SI for Faculty

Supplemental instruction at EMU typically offers support for gateway undergraduate courses. These are usually general education (e.g., BIO 110, ECON 201) and/or program gateway courses (e.g., CHEM 121, BIO 251/252, etc.) with high enrollment and moderate-to-high drop or fail rates.

SI also supports a small number of courses within majors that include difficult and highly-concentrated content that students often request help with (i.e. CHEM 371, BIO 301).

Thinking about SI for your course or department?

Is your class the right fit?

SI focuses on support for high enrollment courses with high DFWI rates. These courses are typically intro or gateway courses. Does your class qualify? If you're not sure, feel free to contact us to talk about the best academic support options for your students. 

Recommend a Student

If you're thinking about SI for next semester, email the program coordinator as soon as you can. Recruitment and hiring begins in October for Winter and in February for Fall. Space is limited so the sooner the better!

Although we're experts in academic support and learning strategies, YOU are an expert in the needs for your class. Pick a successful student who's taken your class previously. Talk to them and see if they'd be interested in being an SI. If yes, let us know to send them an SI Application.

Wait for Updates

The SI Program Coordinator will keep you updated on the status of the application, scheduled interviews, and hiring decisions.

Collaborate & Promote SI!

Assuming all goes well, your applicant will be hired. What now? Start planning as soon as possible. Consider: How will you involve your SI in lecture? When will you meet weekly? How can you encourage student attendance at SI sessions?

SI works best when SILs have both the autonomy to develop and create learning experiences for students and the encouragement and support of their assigned professors. 

Assess

Assessment and evaluation helps us improve the program for its faculty, students, and SI Leaders. Your feedback is crucial! We'll send an end-of-semester survey as part of our program assessment, but we welcome your feedback at any time.

Download this information in an infographic [PDF].

FAQ

  • Does my department have to pay the SI?Expand dropdown
    No; SI Leaders are employed by the Holman Success Center. We take care of the details of employment, including accepting and reviewing applications, determining eligibility for employment, interviewing, hiring, training, and payroll. Professors and students reap the benefits!
  • What if I want an SIL but don't know of any students to recommend?Expand dropdown
    Let the program coordinator know by emailing [email protected]. We probably already have experienced SILs who would be a great fit for you and your course.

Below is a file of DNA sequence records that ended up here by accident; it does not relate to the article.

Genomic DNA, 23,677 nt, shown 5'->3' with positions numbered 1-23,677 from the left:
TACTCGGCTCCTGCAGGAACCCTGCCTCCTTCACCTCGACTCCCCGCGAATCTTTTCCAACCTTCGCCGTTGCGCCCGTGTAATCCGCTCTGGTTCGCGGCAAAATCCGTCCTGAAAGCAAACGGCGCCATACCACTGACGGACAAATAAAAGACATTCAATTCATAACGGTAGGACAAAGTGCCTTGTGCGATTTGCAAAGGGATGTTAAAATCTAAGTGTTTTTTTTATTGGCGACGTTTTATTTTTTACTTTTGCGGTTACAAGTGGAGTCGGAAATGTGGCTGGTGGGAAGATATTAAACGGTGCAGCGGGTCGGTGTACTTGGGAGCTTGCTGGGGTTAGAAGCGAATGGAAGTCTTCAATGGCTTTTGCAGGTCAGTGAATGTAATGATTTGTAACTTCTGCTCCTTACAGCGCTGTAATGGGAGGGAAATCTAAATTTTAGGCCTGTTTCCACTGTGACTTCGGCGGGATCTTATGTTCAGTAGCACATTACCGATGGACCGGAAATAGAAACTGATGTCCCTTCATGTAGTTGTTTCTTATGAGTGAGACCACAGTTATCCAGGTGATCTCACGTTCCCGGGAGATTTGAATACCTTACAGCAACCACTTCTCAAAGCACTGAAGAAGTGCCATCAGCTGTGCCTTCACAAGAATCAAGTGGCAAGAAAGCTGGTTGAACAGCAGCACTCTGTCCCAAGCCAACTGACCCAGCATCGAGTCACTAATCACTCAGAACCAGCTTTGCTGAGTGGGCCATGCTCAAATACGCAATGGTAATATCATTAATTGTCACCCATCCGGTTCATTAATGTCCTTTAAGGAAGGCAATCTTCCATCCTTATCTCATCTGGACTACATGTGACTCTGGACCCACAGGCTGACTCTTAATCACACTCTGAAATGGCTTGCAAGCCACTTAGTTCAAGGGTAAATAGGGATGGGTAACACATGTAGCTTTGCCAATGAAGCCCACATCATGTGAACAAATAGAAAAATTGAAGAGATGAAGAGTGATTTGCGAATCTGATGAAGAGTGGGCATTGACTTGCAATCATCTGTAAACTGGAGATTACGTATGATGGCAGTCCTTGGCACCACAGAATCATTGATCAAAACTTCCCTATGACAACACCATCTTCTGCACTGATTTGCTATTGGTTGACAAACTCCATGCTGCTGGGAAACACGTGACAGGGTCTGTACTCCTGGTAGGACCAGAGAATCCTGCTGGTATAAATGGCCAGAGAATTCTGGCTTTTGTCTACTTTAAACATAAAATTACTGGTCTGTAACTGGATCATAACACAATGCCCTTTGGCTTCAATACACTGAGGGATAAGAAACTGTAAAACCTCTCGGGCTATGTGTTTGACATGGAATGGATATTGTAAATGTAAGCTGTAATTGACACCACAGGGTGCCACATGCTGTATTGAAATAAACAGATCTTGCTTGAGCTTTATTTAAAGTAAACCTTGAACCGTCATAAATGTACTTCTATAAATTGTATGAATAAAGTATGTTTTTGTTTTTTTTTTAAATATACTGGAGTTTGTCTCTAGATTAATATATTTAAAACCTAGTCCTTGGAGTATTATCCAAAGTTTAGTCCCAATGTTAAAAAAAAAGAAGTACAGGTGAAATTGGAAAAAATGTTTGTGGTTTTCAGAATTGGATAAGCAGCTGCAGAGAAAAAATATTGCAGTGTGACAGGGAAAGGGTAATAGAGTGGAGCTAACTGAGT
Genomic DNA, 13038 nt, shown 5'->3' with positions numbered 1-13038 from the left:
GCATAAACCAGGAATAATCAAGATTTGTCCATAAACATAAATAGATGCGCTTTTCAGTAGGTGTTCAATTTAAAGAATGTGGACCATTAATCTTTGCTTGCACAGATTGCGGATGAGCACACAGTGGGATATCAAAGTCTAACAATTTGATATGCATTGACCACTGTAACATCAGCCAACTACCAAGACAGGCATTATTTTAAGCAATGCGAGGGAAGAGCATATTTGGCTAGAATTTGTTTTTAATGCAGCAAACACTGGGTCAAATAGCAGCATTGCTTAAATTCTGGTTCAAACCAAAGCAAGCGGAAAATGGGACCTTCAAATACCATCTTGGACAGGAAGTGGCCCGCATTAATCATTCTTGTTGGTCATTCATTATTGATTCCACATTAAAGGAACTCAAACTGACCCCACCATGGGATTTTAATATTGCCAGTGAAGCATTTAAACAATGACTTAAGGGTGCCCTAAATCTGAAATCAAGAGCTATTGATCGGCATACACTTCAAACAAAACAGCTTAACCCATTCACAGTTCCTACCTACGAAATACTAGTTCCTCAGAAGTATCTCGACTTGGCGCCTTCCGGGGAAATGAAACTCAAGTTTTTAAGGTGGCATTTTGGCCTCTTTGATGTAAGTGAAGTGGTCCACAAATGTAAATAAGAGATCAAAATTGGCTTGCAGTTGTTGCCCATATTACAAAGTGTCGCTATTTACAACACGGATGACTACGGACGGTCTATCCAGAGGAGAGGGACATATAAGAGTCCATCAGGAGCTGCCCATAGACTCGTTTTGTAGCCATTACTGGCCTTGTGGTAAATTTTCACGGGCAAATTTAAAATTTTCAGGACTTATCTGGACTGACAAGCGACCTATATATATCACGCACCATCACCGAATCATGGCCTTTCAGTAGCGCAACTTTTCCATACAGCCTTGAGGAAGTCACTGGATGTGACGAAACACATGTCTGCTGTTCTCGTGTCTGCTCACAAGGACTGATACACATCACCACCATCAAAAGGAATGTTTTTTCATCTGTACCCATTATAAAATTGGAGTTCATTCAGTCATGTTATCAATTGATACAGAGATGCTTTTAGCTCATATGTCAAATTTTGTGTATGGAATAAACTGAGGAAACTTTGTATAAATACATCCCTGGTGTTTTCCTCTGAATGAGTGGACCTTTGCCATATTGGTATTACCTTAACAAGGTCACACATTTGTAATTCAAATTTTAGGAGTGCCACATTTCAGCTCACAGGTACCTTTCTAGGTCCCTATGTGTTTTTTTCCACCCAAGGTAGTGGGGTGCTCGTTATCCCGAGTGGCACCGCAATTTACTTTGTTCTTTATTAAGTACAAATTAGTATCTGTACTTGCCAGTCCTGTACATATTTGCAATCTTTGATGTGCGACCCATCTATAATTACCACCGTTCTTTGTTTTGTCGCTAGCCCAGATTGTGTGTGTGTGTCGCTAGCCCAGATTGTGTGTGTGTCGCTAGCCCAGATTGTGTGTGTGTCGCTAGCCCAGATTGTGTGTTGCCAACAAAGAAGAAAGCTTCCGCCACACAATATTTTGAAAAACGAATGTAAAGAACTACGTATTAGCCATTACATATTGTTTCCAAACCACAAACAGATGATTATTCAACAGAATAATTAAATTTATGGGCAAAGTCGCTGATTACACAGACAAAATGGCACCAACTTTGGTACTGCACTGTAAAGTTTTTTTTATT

If we don't already know of someone, we have a 50+ student employee network; many of those students will likely have students of their own they can recommend.
  • Will an SIL just be assigned to me?Expand dropdown

    No; we rely on professors for student recommendations, which means we'll hire the student you recommend to be your SI whenever possible.

    We often have SILs who want to return the following semester, but their professor isn't teaching the same course. When that happens, we try to connect experienced and knowledgeable SILs with the professors assigned to teach supported courses and encourage our SILs to introduce themselves to you. 

  • How soon should I start thinking about SI for next semester?Expand dropdown

    The best time to plan a tree is yesterday; the second-best time is now! The same wisdom holds true for SI: the earlier we're aware of your needs and recommendations, the better our chance of securing your SIL to work with you and your course.

    It's never too soon to start planning, as it's much easier for us to find a different placement for a SIL than it is to find a last-minute student employee.

  • I already teach with a flipped-classroom model. Is SI really necessary for my course?Expand dropdown
    SI offers your students additional opportunities to engage with the material while collaborating with their peers -- that's never a bad thing. Plus, students will often engage with a peer leader when they wouldn't with the professor. Finally, attendance at SI sessions is voluntary.

    SI can be a valuable tool in your teaching toolbox, providing for even more deep learning experiences. 

Helpful Links

Faculty: Helping Students Transition to Online

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